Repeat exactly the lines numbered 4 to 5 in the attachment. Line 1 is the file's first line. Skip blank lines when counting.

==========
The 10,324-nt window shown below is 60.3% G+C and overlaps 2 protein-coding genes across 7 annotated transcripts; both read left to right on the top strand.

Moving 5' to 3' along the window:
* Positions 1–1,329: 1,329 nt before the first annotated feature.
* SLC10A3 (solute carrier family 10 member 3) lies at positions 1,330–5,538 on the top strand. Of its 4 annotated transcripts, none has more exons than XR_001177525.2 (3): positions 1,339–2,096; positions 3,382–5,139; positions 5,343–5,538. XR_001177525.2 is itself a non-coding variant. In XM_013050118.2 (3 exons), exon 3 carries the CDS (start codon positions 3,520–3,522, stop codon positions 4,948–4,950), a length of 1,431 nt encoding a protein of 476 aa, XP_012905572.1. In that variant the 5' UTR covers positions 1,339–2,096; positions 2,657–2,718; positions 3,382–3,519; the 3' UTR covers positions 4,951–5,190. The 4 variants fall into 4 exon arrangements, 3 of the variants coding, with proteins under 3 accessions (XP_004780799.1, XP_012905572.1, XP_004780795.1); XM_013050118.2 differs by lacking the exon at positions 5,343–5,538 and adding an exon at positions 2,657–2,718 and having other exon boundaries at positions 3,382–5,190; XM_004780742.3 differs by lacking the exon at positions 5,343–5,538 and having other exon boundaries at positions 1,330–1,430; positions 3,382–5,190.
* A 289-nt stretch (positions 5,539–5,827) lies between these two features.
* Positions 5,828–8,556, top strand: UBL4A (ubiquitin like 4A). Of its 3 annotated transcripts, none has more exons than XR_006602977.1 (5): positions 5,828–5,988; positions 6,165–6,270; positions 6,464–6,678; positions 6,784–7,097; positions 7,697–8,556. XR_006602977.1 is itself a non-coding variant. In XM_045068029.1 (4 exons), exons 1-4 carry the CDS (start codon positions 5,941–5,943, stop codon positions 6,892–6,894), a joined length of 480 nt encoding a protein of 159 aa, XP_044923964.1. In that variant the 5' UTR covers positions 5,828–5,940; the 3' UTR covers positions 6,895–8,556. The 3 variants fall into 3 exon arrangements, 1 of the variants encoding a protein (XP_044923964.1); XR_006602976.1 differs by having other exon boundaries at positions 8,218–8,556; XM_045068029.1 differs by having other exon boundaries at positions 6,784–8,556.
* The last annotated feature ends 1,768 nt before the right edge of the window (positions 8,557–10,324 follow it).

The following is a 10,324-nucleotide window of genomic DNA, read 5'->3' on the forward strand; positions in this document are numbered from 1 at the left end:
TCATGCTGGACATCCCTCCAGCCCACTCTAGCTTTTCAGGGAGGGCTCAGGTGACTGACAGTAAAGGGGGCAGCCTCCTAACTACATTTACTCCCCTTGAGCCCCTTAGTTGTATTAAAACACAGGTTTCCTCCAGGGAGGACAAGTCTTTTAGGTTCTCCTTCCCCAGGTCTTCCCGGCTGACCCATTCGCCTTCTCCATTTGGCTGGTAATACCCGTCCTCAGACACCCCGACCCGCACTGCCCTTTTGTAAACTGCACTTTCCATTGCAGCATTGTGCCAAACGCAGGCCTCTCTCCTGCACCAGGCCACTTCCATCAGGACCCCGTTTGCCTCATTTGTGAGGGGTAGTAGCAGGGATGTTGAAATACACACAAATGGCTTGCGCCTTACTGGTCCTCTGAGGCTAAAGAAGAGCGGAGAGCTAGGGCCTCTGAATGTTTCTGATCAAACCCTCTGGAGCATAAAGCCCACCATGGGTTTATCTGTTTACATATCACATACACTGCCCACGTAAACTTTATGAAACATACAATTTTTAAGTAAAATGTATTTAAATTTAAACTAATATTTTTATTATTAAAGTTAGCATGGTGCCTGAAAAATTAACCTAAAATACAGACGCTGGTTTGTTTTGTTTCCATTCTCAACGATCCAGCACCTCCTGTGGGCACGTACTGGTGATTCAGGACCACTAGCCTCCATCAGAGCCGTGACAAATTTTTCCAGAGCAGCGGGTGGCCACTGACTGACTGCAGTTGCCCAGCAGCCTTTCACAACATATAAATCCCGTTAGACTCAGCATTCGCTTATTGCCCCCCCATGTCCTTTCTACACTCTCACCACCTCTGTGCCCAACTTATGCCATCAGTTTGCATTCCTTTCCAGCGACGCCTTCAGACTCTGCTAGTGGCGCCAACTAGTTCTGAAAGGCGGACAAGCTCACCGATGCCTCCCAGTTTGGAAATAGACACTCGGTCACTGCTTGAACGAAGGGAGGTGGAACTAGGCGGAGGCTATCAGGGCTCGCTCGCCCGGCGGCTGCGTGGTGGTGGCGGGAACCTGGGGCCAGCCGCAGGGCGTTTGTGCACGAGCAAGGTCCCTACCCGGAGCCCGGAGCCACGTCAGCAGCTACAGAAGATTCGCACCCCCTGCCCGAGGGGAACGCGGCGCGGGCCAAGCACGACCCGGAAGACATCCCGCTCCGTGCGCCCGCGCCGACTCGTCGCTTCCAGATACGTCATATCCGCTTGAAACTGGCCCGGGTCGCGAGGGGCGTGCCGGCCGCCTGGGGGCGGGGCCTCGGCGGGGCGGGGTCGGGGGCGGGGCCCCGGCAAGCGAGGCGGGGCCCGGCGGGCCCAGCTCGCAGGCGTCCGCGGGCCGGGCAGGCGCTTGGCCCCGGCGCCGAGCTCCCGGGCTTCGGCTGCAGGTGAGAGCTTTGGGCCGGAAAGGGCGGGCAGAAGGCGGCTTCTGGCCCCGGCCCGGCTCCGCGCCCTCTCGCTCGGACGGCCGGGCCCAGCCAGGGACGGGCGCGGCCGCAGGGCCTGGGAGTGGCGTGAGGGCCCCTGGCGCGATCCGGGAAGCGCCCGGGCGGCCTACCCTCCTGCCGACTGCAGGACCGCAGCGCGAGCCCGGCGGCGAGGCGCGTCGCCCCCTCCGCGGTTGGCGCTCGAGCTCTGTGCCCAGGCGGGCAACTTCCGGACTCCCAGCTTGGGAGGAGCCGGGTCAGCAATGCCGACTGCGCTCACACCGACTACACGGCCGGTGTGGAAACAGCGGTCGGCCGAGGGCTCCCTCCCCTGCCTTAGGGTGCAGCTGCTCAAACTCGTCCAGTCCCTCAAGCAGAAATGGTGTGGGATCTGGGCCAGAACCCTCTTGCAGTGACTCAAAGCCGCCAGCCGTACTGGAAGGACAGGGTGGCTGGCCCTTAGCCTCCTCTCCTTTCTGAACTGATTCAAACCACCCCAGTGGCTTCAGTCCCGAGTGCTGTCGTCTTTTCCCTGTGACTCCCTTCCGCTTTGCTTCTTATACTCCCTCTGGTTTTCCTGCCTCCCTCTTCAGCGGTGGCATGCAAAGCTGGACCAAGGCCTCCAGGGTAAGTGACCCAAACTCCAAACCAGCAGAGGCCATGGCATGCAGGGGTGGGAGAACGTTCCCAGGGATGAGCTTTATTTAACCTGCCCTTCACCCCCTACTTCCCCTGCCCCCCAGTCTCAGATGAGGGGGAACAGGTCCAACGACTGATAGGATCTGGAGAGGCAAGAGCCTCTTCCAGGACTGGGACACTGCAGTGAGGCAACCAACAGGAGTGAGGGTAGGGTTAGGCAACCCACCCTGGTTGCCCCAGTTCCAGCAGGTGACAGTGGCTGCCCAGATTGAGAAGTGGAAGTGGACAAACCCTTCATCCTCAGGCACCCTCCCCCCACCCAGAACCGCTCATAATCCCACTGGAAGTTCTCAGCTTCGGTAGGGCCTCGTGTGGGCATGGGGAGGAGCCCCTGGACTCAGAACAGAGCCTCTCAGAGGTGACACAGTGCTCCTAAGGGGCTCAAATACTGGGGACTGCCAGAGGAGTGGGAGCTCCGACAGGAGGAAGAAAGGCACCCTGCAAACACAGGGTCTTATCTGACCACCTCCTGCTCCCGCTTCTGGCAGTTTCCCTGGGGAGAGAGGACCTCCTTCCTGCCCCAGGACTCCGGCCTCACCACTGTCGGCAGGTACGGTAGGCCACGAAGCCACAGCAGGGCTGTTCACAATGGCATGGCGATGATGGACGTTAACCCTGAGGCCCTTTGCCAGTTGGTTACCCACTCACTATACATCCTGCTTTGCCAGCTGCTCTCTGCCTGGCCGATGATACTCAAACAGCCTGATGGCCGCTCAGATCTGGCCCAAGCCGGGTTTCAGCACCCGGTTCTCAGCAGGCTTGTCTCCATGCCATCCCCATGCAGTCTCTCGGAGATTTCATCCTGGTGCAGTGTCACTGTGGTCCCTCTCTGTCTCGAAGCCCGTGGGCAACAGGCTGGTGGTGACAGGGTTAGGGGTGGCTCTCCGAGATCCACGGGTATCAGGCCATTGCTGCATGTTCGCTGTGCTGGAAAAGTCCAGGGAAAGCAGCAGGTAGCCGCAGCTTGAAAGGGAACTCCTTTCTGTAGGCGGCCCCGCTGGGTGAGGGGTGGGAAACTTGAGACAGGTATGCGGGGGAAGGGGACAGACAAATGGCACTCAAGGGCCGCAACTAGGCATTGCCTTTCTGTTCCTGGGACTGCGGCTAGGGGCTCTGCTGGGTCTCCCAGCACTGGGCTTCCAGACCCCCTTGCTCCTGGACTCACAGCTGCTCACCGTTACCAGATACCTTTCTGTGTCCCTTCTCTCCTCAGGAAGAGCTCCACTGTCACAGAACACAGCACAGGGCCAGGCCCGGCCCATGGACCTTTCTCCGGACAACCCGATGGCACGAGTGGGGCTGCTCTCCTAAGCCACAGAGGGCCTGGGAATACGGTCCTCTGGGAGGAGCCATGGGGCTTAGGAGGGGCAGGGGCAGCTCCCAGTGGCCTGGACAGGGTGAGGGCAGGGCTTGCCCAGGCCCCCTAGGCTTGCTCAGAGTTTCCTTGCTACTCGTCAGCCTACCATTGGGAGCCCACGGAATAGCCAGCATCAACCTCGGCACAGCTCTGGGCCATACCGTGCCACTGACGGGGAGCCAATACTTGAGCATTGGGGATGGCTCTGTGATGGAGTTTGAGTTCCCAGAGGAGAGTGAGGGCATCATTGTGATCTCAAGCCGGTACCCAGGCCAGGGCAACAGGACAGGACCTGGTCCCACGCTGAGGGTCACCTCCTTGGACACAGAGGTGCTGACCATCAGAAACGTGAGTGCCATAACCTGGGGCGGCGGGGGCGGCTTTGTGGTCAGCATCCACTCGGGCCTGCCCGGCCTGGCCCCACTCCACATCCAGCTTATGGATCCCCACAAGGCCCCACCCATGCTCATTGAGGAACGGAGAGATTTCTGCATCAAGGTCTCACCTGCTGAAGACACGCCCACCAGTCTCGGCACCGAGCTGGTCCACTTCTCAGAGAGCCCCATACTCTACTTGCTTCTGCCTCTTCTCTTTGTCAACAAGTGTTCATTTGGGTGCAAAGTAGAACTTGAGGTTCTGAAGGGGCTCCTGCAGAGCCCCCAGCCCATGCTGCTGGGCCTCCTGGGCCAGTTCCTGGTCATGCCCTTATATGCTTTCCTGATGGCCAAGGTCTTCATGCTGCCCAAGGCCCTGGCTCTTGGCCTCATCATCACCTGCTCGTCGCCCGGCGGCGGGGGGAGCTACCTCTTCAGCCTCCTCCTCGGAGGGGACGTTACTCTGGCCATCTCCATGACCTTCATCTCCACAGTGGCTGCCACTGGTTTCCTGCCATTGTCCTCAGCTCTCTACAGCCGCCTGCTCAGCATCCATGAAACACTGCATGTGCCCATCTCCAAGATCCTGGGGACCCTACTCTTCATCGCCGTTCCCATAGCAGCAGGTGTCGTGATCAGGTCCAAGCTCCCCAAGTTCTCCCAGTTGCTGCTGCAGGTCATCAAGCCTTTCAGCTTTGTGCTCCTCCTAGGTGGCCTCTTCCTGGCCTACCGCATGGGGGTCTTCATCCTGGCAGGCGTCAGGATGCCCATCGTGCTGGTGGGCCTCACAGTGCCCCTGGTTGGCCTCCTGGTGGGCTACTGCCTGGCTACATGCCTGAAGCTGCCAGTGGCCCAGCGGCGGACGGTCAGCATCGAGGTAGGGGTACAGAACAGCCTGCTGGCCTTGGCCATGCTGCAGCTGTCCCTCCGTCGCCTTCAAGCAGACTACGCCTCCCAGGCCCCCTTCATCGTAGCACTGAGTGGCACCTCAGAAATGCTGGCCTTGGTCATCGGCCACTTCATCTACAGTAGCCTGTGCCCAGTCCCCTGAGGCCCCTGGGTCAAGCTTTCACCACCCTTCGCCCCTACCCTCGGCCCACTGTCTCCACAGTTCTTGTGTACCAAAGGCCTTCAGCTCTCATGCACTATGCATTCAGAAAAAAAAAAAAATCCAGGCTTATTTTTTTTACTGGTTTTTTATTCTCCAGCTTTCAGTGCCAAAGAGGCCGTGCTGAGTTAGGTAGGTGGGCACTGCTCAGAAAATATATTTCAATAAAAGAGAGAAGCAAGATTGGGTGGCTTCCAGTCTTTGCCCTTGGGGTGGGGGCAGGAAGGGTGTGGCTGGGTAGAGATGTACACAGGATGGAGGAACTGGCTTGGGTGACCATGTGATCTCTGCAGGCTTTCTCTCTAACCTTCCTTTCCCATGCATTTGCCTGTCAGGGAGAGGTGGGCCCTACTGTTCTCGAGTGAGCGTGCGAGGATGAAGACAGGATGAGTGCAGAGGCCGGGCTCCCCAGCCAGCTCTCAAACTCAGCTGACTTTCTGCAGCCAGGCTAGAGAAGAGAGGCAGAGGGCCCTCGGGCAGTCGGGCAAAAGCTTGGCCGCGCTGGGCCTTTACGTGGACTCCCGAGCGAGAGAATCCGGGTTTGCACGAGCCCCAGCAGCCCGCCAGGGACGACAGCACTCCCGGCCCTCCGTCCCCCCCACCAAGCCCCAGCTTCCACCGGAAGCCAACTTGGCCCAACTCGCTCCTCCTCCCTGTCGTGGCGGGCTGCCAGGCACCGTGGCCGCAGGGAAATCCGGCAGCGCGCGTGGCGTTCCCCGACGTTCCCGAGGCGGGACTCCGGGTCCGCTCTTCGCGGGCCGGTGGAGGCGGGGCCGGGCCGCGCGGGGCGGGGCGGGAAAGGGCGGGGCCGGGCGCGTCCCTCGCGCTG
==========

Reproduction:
* SLC10A3 (solute carrier family 10 member 3) lies at positions 1,330–5,538 on the top strand. Of its 4 annotated transcripts, none has more exons than XR_001177525.2 (3): positions 1,339–2,096; positions 3,382–5,139; positions 5,343–5,538. XR_001177525.2 is itself a non-coding variant. In XM_013050118.2 (3 exons), exon 3 carries the CDS (start codon positions 3,520–3,522, stop codon positions 4,948–4,950), a length of 1,431 nt encoding a protein of 476 aa, XP_012905572.1. In that variant the 5' UTR covers positions 1,339–2,096; positions 2,657–2,718; positions 3,382–3,519; the 3' UTR covers positions 4,951–5,190. The 4 variants fall into 4 exon arrangements, 3 of the variants coding, with proteins under 3 accessions (XP_004780799.1, XP_012905572.1, XP_004780795.1); XM_013050118.2 differs by lacking the exon at positions 5,343–5,538 and adding an exon at positions 2,657–2,718 and having other exon boundaries at positions 3,382–5,190; XM_004780742.3 differs by lacking the exon at positions 5,343–5,538 and having other exon boundaries at positions 1,330–1,430; positions 3,382–5,190.
* A 289-nt stretch (positions 5,539–5,827) lies between these two features.